"July 8, 1908: Some Movies Get Colorful"
July 8th, 2011
July 8th, 2011
1908: Kinemacolor, the first successful color motion-picture process is demonstrated at a scientific meeting in Paris.
1908? Really? It seems as if most of the ’30s movies were produced in black-and-white, with the occasional color blockbuster like Gone With the Wind. Even the 1940s seemed to reserve color for big-budget productions. Were color movies really around more than a century ago?
Yes. But no.
British inventor Edward Turner actually received a patent on a three-color motion picture process in 1899. The problem is, his system didn’t work all that well. He teamed up with Charles Urban, an American expatriate who was already a force in the fledgling British film industry, in 1901. Turner died soon thereafter, and Urban put Albert Smith on the project.
Smith couldn’t make Turner’s process function and decided in 1906 to try a simpler two-color system using standard black-and-white film. But, instead of exposing the then-standard 16 frames a second, the new process exposed 32 frames.
A spinning wheel of transparent filters exposed alternate frames in red and green. A similar wheel was used to project the film, and just as persistence of image makes movie frames merge into seemingly continuous motion, so the viewer’s brain merged the two partial-color images into full color.
Sort of. The system was notoriously deficient in presenting blues and getting a true white. And because the red frame and the green frame were shot 1/32 of a second apart, rapid motion caused color fringing where the red and green images didn’t exactly overlap. (Not that we’ve ever seen any modern, digital entertainment technology that blurs with rapid motion. Oh, no.)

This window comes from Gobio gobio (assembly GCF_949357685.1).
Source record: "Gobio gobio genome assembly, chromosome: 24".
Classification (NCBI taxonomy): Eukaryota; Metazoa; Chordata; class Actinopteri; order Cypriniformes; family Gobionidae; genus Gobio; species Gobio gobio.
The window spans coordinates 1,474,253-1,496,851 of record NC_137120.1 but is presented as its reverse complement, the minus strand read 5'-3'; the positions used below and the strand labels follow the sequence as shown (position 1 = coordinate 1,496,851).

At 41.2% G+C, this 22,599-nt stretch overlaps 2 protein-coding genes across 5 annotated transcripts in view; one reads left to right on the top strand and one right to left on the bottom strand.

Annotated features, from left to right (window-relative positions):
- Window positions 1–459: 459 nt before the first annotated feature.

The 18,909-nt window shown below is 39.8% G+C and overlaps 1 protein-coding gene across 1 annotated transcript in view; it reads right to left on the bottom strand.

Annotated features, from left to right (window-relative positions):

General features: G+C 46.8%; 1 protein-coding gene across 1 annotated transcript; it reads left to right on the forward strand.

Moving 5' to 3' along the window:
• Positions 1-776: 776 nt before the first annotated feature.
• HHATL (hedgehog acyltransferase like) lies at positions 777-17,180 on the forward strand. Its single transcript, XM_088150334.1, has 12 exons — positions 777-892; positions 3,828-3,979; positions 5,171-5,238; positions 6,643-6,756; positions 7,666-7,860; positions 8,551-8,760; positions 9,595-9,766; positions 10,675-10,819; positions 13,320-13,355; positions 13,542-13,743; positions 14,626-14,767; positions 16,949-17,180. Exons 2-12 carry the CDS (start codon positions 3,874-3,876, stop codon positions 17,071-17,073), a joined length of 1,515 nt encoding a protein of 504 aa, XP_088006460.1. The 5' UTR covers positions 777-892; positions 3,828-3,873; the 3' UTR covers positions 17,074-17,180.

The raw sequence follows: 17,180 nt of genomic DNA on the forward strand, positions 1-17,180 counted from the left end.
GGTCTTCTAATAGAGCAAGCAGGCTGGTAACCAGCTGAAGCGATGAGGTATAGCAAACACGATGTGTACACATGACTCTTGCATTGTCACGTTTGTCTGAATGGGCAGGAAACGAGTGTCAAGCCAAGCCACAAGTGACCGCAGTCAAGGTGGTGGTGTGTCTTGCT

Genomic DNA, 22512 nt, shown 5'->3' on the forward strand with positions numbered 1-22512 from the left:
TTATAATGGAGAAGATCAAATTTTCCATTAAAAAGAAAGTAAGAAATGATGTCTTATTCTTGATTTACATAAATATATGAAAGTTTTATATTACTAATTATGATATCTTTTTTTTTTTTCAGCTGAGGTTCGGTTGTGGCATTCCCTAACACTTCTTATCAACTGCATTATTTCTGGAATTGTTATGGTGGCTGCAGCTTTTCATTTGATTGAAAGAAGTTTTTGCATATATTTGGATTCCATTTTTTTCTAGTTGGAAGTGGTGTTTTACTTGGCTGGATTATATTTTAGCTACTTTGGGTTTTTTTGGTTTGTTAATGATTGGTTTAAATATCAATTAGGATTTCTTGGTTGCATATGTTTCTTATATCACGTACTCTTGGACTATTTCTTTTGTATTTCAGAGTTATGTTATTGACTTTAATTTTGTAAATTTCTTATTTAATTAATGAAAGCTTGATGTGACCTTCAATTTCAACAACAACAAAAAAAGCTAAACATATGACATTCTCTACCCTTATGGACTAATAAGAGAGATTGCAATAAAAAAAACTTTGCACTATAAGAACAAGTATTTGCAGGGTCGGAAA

Urban previewed the system for the press in London before giving it a scientific debut in Paris, where film pioneers Auguste and Louis Lumière attended. Kinemacolor got its name in 1909 and was used to film George V’s coronation as emperor of India at the Delhi Durbar in 1912.
The process was more economical than the frame-by-frame hand tinting employed by some producers at the time, which sometimes used stencils to create several hundred color prints for commercial distribution. Kinemacolor also spawned some offshoots, including color-wheel systems that exposed side-by-side, rather than alternating, red and green images.
Kinemacolor had plenty of drawbacks. It was one thing for a top-notch cinematographer to synchronize the spinning color wheel with the camera shutter, but quite another to expect projectionists all over the world to master the complicated system, even if their employers were willing to pay for the expensive equipment.
Urban also had to fight patent battles. Then came World War I, which — besides its tremendous toll in blood — devastated European economies.
Kinemacolor never caught on in the United States, some say because of opposition from the Motion Picture Patents Co., a trust of producers and film-stock suppliers (namely Eastman) that had huge power in the film industry.
Starting in the late teens, it also had to face a superior technology, one that used stationary prisms instead of moving wheels to film and project color separations. Devised by MIT-trained engineers in Boston, it was called: Technicolor.